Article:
Bell Proves To Be Too Crafty for Mormeck

08.01.06 - By Travis Marks @ ringside, photo Tom Casino / Showtime: The most intriguing match up from last night fight card at Madison Square Garden was O’Neil “Supernova” Bell versus “The Marksman” Jean Marc Mormeck. In this bout we had two very strong champions who are at their physical peak fighting to unify the three major titles in boxing. Mormeck entered the bout as the WBA and WBC champion and Bell entered as the IBF champion. Mormeck was considered the number one cruiserweight by The Ring magazine following his dominating decisions win over Guyanese, Wayne “Big Truck” Braithwaite. Bell was the underdog and was coming in two fights removed from a fight with Dale Brown in an elimination bout that most observers thought that he lost.

In handicapping this match up there were a few things that very obvious. Mormeck is an impressive physical specimen. He’s built like an Adonis. His back in huge has a sculpted body and is just looks really strong and sturdy. He looks more like a body builder than a boxer. Bell is pretty tall and lanky with a great reach. He has real knock out power but has also been vulnerable to knockdowns but saved for his second career fight (which he lost by KO to Mohamed Benguesmia) he has always gotten up to gain victory. Both men fight coming forward and love to engage in wars.

So the table was set for an action packed bout between these two warriors. Bell came out early trying to establish the jab. He was able to accomplish his goal and that enabled him to hit Mormeck with short rights to the head and body. Bell looked very comfortable early. The most surprising thing about the fight was that Mormeck was not able to impose his strength against Bell early as he was unable to push him back.

The first round revealed a lot about the fight. Most of the opening round saw Bell using his boxing ability and outworking Mormeck, however every time Jean Marc landed a punch to Bell’s head, his neck would snap back causing the crowd to “oooh” and “ahhh”. Mormeck was apparently landing the harder punches and even though the punches looked effective there was no real residual damage because Bell continued on with his battle plan.

This was of those fights where you have a boxer versus a puncher, a slugger vs. thinker. Bell’s experience and craft showed in the fight. He started every round by running over to Mormeck’s side of the ring forcing him to the ropes behind a strong jab. Psychologically that was a bit much for Mormeck to deal with. He usually imposed his will and strength on everyone he fought. But in Bell, he had a man in front of him that was not afraid and was not going to spend much time backing up. Mormeck found himself with his back to the rope, a place that was unfamiliar to him.

To his credit Mormeck was able to dominate at times. There were moments where he threw vicious combinations that left everyone attending in a frenzy. To the naked eye he appeared to hurt Bell. There was a moment in the fourth round where Bell looked like he was going to be knocked out because he was being overwhelmed by Mormeck. Mormeck had Bell cornered on the ropes and was unrelenting with power punches. O’Neil used head movement to avoid some punches but after the barrage he went right back to his game plan. Mormeck was winning the fight with his cleaner punches but close examination of what was occurring in the ring saw Mormeck tiring and Bell working a patient plan.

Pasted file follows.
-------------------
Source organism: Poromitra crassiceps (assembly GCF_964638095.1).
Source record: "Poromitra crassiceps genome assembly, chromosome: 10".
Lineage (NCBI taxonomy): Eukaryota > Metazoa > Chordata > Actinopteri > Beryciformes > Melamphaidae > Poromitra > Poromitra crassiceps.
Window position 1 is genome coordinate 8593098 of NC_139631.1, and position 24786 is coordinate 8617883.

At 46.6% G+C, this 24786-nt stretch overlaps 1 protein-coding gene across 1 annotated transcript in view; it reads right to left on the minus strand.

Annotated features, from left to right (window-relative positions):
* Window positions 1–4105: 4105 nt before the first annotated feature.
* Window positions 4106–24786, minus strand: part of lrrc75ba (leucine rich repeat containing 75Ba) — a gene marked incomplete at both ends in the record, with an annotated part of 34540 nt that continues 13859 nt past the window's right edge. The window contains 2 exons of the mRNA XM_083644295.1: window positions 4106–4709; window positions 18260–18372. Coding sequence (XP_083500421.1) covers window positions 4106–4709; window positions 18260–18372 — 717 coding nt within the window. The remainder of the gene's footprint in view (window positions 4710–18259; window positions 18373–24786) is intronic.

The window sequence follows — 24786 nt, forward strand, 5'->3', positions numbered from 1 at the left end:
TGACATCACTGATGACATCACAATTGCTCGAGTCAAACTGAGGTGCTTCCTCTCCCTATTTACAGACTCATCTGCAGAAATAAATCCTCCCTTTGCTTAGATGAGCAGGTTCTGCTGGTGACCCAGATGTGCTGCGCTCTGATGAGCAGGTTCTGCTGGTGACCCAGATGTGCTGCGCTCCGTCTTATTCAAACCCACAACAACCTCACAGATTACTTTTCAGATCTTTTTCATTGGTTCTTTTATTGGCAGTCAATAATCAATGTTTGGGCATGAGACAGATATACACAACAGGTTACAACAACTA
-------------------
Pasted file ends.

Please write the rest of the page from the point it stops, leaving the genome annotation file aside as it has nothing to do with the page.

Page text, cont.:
After a while the pattern of the fight became predictable. Bell would control the action for most of the round and then Mormeck would have an impressive response in the form of effective power combinations only to see Bell back him up with his jab. As Mormeck tired, Bell began clowning around a bit but continued to apply pressure with his jab. In the seventh round Bell landed a big over hand right had that saw Mormeck staggering to the ropes. Jean Marc did well to keep his head low and avoided a lot of punches. Mormeck to the crowd’s delight even invited Bell to trade with him while he was hurt. Mormeck survived the round but it took a lot out of him.

Bell’s plan worked. He survived the early onslaught and saw that he had much more energy in the tank than his opponent. When Mormeck crumbled to the floor after a ferocious assault in the tenth round it was quite obvious that he was not going to get up. Although Bell fouled Mormeck several times by hitting him behind the head, the damage was done early as O’Neil stuck to his game plan by jabbing and applying pressuring all the while wearing the big man down. The referee called the end of the fight at 2:50 of the tenth round. At the time of the stoppage Judges Tom Kaczmarek and BobWeisfeld had Bell ahead with scores of 87-84 and 86-84 respectively. Judge Tom Schreck had Mormeck ahead 86-85.

Bell is now the undisputed Cruiserweight champion of the world. His next step is to defend his titles against the young lion in the division, Steve Cunningham. Cunningham already holds the distinction of being Bell’s mandatory. That should be a great match up. It’s now back to the drawing board for Mormeck, maybe he can fight Guillermo Jones or have a rematch with Braithwaite. He fought well but not well enough. He will be back.

Article posted on 09.01.2006

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